By Natasha Epenu (World Trotters)
A colleague travelled to Tanzania from Uganda recently. Upon arrival at Dare salaam, my colleague walked to a forex kiosk, pulled out Uganda Shillings in an attempt to buy Tanzanian shillings. The forex attendant stared at him and asked ”What is this?” we don’t accept this currency here. Fortunately, my colleague carried US Dollars as well, which they later used for the transaction.
One of the most important tasks I’ve learnt to carry out prior to my international travels is to research and correctly convert currencies. This saves you time, money, embarrassments and inconveniences.
Exchange rates can make or break your international travel plans, and understanding them is vital to saving money while you Trot the World.
In simple terms, an exchange rate is the value of one currency (for example US Dollars) in comparison to another currency (Uganda Shillings). It determines how much money you will receive when you exchange your home currency for the currency of the country you are visiting.
Understand what the exchange rate is – The exchange rate is the ratio between currencies from two different countries; for example, your home currency and the local currency of the place you are traveling to. It’s important to keep an eye on how the exchange rate is moving so that you can exchange your money at the right time to get the best possible rate.
Factor in currency conversion fees – Whenever you exchange one currency for another, there is a cost involved. This is known as the currency conversion fee and can vary considerably from one foreign exchange specialist to another. Take time to check how much the fee is before you exchange your currency because this can have a huge impact on the amount you receive.
Buy currency before you travel (I do this all the time) – When you are traveling to another country, you can exchange some of your money before you leave home. Doing so gives you time to shop around for the best rate. Plus, when you arrive, you won’t have to immediately find a bank or currency exchange. Do some research ahead of time to see if US dollars are widely accepted at places you plan to go to. This could minimize your need to exchange currency. Sometimes exchange rates are more favorable outside of the country whose currency you’re looking for. Even if they’re not, it’s best to get some cash before arrival just in case your debit card doesn’t work or gets stolen
Bring some US dollars with you – Even if you think you won’t need much cash, it may be worth having some US dollars in cash with you just in case you run into trouble with your bank account, debit card or credit cards when you arrive at your destination.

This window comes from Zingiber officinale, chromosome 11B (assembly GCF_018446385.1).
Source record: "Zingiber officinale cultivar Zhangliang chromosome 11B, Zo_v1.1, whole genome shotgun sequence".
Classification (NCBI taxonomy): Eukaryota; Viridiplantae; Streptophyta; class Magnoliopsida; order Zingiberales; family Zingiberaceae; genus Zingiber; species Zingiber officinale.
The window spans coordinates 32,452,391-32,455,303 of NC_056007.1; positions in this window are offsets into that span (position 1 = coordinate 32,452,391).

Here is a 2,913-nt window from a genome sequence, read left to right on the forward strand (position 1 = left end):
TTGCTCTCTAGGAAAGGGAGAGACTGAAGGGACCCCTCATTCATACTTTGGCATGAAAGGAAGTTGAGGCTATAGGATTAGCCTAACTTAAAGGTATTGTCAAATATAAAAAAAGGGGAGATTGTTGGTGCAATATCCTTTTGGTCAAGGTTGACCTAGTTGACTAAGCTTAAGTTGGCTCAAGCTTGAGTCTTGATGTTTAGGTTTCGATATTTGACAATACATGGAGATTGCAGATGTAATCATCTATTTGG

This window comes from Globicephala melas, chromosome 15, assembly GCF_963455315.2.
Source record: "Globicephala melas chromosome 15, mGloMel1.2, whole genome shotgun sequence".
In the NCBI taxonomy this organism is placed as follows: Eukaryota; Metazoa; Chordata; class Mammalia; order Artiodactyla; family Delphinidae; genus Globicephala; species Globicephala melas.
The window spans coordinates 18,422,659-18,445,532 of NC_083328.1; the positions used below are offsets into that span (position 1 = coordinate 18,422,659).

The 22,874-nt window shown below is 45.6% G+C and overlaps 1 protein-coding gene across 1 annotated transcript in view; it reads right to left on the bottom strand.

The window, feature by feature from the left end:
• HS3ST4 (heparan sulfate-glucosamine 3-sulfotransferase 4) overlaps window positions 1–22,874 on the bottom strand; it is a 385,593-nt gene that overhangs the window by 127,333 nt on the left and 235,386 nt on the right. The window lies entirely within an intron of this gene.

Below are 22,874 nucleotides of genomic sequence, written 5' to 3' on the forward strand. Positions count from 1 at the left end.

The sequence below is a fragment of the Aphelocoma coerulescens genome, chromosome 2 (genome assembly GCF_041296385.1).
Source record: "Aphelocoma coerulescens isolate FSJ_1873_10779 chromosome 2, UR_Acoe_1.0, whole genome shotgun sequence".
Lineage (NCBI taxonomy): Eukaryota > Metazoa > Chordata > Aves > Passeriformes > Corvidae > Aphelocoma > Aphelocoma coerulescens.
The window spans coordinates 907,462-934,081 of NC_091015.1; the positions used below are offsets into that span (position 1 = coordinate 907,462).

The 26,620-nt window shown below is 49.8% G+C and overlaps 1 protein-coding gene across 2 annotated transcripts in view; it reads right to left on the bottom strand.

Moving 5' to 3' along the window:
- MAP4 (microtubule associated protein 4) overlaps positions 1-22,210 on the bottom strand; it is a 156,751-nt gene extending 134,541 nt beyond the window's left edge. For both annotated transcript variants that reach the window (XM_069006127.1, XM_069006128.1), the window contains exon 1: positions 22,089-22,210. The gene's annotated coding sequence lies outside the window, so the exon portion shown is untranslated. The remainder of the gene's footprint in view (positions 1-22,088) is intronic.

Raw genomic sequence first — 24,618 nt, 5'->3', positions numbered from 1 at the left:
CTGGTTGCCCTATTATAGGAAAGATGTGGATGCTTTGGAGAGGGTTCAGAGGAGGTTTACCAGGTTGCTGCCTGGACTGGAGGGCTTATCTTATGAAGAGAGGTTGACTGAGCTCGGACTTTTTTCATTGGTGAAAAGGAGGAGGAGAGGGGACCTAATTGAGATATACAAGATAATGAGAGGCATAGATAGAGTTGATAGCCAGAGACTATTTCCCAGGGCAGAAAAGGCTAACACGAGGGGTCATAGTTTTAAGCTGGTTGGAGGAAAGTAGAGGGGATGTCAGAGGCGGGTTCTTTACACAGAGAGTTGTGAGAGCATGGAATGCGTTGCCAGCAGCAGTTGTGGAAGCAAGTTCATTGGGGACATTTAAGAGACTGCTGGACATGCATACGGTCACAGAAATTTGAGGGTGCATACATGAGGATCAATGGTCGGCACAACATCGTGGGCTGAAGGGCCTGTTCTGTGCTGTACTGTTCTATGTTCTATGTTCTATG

Access local currency when you arrive – If you do need to get local currency when traveling or on arrival, it’s best not to use airport exchange kiosks as these tend to have higher currency conversion fees and less favorable exchange rates. You can use your debit card at an ATM to withdraw cash but be careful that your bank doesn’t charge excessive fees. Check the fees charged by your debit card provider and consider whether it’s worth getting one that doesn’t charge any currency conversion fee.
Use credit cards for bigger purchases – You can save even more by using your no-fee credit card when paying for hotels, car rentals and other large purchases. Just remember in many parts of the world, cash is still king and vendors won’t accept credit cards for smaller transactions.
If you plan to use your credit card for purchases, be sure to find out what fees your carrier charges and then compare with alternate methods of currency conversion. This includes cash advance fees—credit card companies will often allow you to get a currency cash advance, but fees can be high.
Don’t Put All of Your Money in One Place – Consider your options for carrying your money if you travel abroad. Take some local currency with you to pay for travel, food, and taxis. or load money onto a travel card for large purchases like hotels and reservations. Also, don’t forget to bring your debit or credit card as a backup or in case of emergencies. Also, bring US dollars with you on your trip in case your credit card or ATM card malfunctions.
Lastly, Enjoy Your Travels! – If you do a little homework before leaving for your trip by knowing about exchange rates and tips on managing money overseas, you’re likely to save money.
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